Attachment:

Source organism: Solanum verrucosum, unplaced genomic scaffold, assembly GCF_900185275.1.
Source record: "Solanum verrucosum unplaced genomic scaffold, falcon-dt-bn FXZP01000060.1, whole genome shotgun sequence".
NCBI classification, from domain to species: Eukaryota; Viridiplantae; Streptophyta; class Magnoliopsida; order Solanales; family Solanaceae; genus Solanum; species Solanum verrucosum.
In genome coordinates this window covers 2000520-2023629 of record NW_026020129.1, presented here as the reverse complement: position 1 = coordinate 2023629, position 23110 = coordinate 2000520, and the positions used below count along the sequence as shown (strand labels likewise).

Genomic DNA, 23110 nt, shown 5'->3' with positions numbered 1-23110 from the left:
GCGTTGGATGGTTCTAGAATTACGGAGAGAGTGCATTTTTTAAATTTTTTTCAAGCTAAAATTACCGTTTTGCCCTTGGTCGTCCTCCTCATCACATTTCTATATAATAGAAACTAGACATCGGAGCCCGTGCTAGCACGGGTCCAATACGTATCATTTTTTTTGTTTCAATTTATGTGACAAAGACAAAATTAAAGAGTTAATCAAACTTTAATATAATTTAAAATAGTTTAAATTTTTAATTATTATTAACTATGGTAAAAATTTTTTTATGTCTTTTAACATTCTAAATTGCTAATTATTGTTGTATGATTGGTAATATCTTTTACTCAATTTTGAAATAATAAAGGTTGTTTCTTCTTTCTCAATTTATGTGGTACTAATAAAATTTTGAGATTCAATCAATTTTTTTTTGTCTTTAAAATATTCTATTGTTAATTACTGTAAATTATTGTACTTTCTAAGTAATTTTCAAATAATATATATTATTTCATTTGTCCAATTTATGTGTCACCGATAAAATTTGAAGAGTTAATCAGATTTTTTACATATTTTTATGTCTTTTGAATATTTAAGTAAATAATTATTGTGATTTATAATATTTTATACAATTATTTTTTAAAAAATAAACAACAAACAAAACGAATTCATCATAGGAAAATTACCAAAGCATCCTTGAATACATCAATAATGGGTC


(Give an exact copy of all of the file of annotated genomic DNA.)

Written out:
Source organism: Solanum verrucosum, unplaced genomic scaffold, assembly GCF_900185275.1.
Source record: "Solanum verrucosum unplaced genomic scaffold, falcon-dt-bn FXZP01000060.1, whole genome shotgun sequence".
NCBI classification, from domain to species: Eukaryota; Viridiplantae; Streptophyta; class Magnoliopsida; order Solanales; family Solanaceae; genus Solanum; species Solanum verrucosum.
In genome coordinates this window covers 2000520-2023629 of record NW_026020129.1, presented here as the reverse complement: position 1 = coordinate 2023629, position 23110 = coordinate 2000520, and the positions used below count along the sequence as shown (strand labels likewise).

Genomic DNA, 23110 nt, shown 5'->3' with positions numbered 1-23110 from the left:
GCGTTGGATGGTTCTAGAATTACGGAGAGAGTGCATTTTTTAAATTTTTTTCAAGCTAAAATTACCGTTTTGCCCTTGGTCGTCCTCCTCATCACATTTCTATATAATAGAAACTAGACATCGGAGCCCGTGCTAGCACGGGTCCAATACGTATCATTTTTTTTGTTTCAATTTATGTGACAAAGACAAAATTAAAGAGTTAATCAAACTTTAATATAATTTAAAATAGTTTAAATTTTTAATTATTATTAACTATGGTAAAAATTTTTTTATGTCTTTTAACATTCTAAATTGCTAATTATTGTTGTATGATTGGTAATATCTTTTACTCAATTTTGAAATAATAAAGGTTGTTTCTTCTTTCTCAATTTATGTGGTACTAATAAAATTTTGAGATTCAATCAATTTTTTTTTGTCTTTAAAATATTCTATTGTTAATTACTGTAAATTATTGTACTTTCTAAGTAATTTTCAAATAATATATATTATTTCATTTGTCCAATTTATGTGTCACCGATAAAATTTGAAGAGTTAATCAGATTTTTTACATATTTTTATGTCTTTTGAATATTTAAGTAAATAATTATTGTGATTTATAATATTTTATACAATTATTTTTTAAAAAATAAACAACAAACAAAACGAATTCATCATAGGAAAATTACCAAAGCATCCTTGAATACATCAATAATGGGTC